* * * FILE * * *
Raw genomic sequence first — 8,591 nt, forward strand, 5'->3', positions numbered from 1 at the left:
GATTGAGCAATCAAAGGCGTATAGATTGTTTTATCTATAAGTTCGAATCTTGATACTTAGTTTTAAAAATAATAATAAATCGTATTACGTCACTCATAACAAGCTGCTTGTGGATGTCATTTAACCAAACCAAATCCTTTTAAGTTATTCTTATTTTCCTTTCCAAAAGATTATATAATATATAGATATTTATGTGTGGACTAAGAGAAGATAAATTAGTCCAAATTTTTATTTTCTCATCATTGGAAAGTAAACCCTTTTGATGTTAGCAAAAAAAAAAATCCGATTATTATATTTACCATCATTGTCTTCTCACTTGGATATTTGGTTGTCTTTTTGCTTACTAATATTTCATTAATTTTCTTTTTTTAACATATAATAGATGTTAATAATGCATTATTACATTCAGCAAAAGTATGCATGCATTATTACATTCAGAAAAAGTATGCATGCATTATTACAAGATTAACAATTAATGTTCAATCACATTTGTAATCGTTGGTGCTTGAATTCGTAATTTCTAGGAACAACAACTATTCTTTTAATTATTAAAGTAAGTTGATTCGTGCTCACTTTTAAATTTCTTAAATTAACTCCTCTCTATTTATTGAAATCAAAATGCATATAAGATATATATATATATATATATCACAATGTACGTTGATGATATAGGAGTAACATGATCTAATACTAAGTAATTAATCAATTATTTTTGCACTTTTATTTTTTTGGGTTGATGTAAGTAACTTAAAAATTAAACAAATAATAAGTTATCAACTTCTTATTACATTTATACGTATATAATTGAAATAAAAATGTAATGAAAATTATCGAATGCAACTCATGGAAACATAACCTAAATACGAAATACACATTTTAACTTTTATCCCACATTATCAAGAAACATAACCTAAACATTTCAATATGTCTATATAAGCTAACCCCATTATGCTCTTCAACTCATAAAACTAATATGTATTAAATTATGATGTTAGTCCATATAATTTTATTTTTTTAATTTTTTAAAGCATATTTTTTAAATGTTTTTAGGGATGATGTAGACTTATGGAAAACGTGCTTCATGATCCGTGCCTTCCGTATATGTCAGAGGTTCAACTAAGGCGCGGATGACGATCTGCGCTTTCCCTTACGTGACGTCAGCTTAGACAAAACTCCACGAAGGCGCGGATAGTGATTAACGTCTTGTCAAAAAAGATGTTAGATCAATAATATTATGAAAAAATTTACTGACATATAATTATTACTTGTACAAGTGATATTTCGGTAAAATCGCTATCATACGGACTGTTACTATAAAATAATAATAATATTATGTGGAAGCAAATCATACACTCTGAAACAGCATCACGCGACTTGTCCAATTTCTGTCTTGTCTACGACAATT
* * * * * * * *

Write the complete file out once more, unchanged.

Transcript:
Raw genomic sequence first — 8,591 nt, forward strand, 5'->3', positions numbered from 1 at the left:
GATTGAGCAATCAAAGGCGTATAGATTGTTTTATCTATAAGTTCGAATCTTGATACTTAGTTTTAAAAATAATAATAAATCGTATTACGTCACTCATAACAAGCTGCTTGTGGATGTCATTTAACCAAACCAAATCCTTTTAAGTTATTCTTATTTTCCTTTCCAAAAGATTATATAATATATAGATATTTATGTGTGGACTAAGAGAAGATAAATTAGTCCAAATTTTTATTTTCTCATCATTGGAAAGTAAACCCTTTTGATGTTAGCAAAAAAAAAAATCCGATTATTATATTTACCATCATTGTCTTCTCACTTGGATATTTGGTTGTCTTTTTGCTTACTAATATTTCATTAATTTTCTTTTTTTAACATATAATAGATGTTAATAATGCATTATTACATTCAGCAAAAGTATGCATGCATTATTACATTCAGAAAAAGTATGCATGCATTATTACAAGATTAACAATTAATGTTCAATCACATTTGTAATCGTTGGTGCTTGAATTCGTAATTTCTAGGAACAACAACTATTCTTTTAATTATTAAAGTAAGTTGATTCGTGCTCACTTTTAAATTTCTTAAATTAACTCCTCTCTATTTATTGAAATCAAAATGCATATAAGATATATATATATATATATATCACAATGTACGTTGATGATATAGGAGTAACATGATCTAATACTAAGTAATTAATCAATTATTTTTGCACTTTTATTTTTTTGGGTTGATGTAAGTAACTTAAAAATTAAACAAATAATAAGTTATCAACTTCTTATTACATTTATACGTATATAATTGAAATAAAAATGTAATGAAAATTATCGAATGCAACTCATGGAAACATAACCTAAATACGAAATACACATTTTAACTTTTATCCCACATTATCAAGAAACATAACCTAAACATTTCAATATGTCTATATAAGCTAACCCCATTATGCTCTTCAACTCATAAAACTAATATGTATTAAATTATGATGTTAGTCCATATAATTTTATTTTTTTAATTTTTTAAAGCATATTTTTTAAATGTTTTTAGGGATGATGTAGACTTATGGAAAACGTGCTTCATGATCCGTGCCTTCCGTATATGTCAGAGGTTCAACTAAGGCGCGGATGACGATCTGCGCTTTCCCTTACGTGACGTCAGCTTAGACAAAACTCCACGAAGGCGCGGATAGTGATTAACGTCTTGTCAAAAAAGATGTTAGATCAATAATATTATGAAAAAATTTACTGACATATAATTATTACTTGTACAAGTGATATTTCGGTAAAATCGCTATCATACGGACTGTTACTATAAAATAATAATAATATTATGTGGAAGCAAATCATACACTCTGAAACAGCATCACGCGACTTGTCCAATTTCTGTCTTGTCTACGACAATT